• German aircraft fly over my head and drop bombs one after one in the sand. I duck for cover, bury my head. When it’s over, I’m alive but covered with debris and surrounded by dead bodies.
  • I’ve flown in the cockpit of a Spitfire, getting dizzy while it zoomed around in the sky.
  • I’ve engaged in aircraft dogfights with the Germans, flying over the Straits of Dover.
  • I’ve crashed my plane into the ocean and felt the desperation of attempting to survive.
  • I’ve climbed into naval ships that I thought would take me home only to find out they were my doom as I sank into the cold, dark waters.
  • I’ve been torpedoed.
  • I’ve nearly drowned multiple times.
  • I’ve been shot at by German bullets.
  • I’ve been sea sick from crossing the choppy waters in a small vessel.
  • I’ve swum in the burning oceans of oil.
  • I’ve been filled with fear, horror, desperation, deceitfulness, and witnessed heroism while attempting to escape.
  • And by the grace of God, I’ve survived with 300,000 others because I was rescued by a civilian in a private vessel.

Though historically Churchill called the retreat a “colossal military disaster,” Dunkirk the movie is an absolute success. It uniquely places the audience in the midst of the action, experiencing everything I’ve listed above. Though I did not see it on iMax (but I’m definitely going to do it anyway), I did watch it on the oversized curved screen at Regal known as RPX, on a lounge chair, with the floor vibrating underneath my seat and the explosions on the left and right vibrating my eardrums.  By the end of the movie, I was tearfully thankful for surviving but experienced Post Traumatic Stress Disorder via the big screen.

The movie flips back from scene to scene focusing on three subplots that play out during different timelines.  Initially, the focus is on a British soldier named Tommy who ends up at the beach as a sole survivor of a small band of British soldiers. He meets another soldier, and the two of them stick together throughout the movie, attempting to make their way home through evacuation.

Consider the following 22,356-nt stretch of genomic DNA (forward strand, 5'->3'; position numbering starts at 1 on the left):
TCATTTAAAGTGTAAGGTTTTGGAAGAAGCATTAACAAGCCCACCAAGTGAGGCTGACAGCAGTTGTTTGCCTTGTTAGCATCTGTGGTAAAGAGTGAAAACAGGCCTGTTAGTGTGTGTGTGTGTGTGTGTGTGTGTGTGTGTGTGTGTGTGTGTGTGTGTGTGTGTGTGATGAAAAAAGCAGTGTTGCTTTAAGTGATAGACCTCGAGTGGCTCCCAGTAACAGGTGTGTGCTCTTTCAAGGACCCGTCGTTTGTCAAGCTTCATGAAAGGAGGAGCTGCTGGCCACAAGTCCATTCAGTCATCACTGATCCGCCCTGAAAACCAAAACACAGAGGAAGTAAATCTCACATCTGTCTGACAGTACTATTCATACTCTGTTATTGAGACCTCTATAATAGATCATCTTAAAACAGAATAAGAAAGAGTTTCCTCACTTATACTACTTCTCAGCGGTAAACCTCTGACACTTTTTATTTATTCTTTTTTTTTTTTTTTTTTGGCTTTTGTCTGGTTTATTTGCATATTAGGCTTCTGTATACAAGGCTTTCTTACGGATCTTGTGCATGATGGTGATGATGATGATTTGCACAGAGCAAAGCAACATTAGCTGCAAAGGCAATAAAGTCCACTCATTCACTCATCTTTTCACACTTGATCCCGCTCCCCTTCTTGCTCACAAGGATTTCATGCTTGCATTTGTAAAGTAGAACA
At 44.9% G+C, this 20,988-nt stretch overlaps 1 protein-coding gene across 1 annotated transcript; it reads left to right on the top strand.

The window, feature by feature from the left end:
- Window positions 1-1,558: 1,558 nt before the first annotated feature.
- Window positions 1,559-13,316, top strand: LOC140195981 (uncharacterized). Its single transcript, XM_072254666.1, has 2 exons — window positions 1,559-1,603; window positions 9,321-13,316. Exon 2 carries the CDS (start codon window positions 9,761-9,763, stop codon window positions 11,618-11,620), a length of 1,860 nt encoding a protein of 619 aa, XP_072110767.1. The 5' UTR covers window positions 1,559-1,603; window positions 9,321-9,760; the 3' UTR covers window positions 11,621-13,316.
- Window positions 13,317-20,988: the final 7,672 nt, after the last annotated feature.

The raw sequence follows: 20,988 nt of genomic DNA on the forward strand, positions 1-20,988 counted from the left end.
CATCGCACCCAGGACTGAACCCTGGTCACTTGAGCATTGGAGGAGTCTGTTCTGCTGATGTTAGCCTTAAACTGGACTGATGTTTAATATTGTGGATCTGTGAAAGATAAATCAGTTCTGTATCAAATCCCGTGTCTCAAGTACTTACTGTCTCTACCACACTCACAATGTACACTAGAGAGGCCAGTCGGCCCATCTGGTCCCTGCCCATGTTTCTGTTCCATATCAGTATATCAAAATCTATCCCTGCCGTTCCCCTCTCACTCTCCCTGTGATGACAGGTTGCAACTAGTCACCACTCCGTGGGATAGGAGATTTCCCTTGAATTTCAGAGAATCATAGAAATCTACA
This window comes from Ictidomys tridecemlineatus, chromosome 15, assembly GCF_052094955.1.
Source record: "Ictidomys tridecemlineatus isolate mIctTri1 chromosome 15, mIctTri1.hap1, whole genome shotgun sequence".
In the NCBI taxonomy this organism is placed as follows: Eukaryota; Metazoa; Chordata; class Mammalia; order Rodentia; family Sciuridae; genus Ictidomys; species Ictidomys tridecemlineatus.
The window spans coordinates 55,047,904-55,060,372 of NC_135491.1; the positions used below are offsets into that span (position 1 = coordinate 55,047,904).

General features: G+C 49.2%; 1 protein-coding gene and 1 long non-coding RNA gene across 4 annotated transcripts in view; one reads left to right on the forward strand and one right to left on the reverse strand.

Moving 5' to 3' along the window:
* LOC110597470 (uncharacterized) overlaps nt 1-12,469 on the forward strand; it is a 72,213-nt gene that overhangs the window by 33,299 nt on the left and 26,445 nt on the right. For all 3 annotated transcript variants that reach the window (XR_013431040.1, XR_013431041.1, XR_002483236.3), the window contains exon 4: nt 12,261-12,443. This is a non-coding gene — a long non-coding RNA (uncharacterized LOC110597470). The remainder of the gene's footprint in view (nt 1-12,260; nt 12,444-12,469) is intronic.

The second theme focuses on Mr. Dawson, a civilian sailor, who joins the other fishing boats, pleasure crafts, and ferries who cross the channel and help rescue the stranded British army. Their story is about the journey, that includes his son and a young lad who joins them to help.

The third plot is flying above while you are crammed into the cockpit next to Tom Hardy (frankly no complaint there), while three planes attempt to shoot down the Germans dropping bombs on the ships and shoreline below and dogfighting with the pesky other Germans attempting to thwart the British defense.

While all of this plays out, you are surrounded by fantastic music by Hams Zimmer that makes you bite your nails in some scenes, wound your soul in others, and elicit tears at the end.   The characters in the movie are fictional, but the underlying story of Dunkirk is historically correct.  If you want to read more about it, visit that wonderful place called Wikipedia.

Don’t expect a lot of dialogue or extended character development.  Nolan has no intention of giving his audience those perks but rather an intense emotional up-front experience of war during an iconic moment in history.

In the end, Churchill’s speech is read from the newspaper by a survivor.

“We shall defend our island, whatever the cost may be, we shall fight on the beaches, we shall fight on the landing grounds, we shall fight in the fields and in the streets, we shall fight in the hills; we shall never surrender.”

Dunkirk is well directed, well produced, and well acted.  It is Oscar worthy and a must-see of Christopher Nolan’s extraordinary storytelling talent.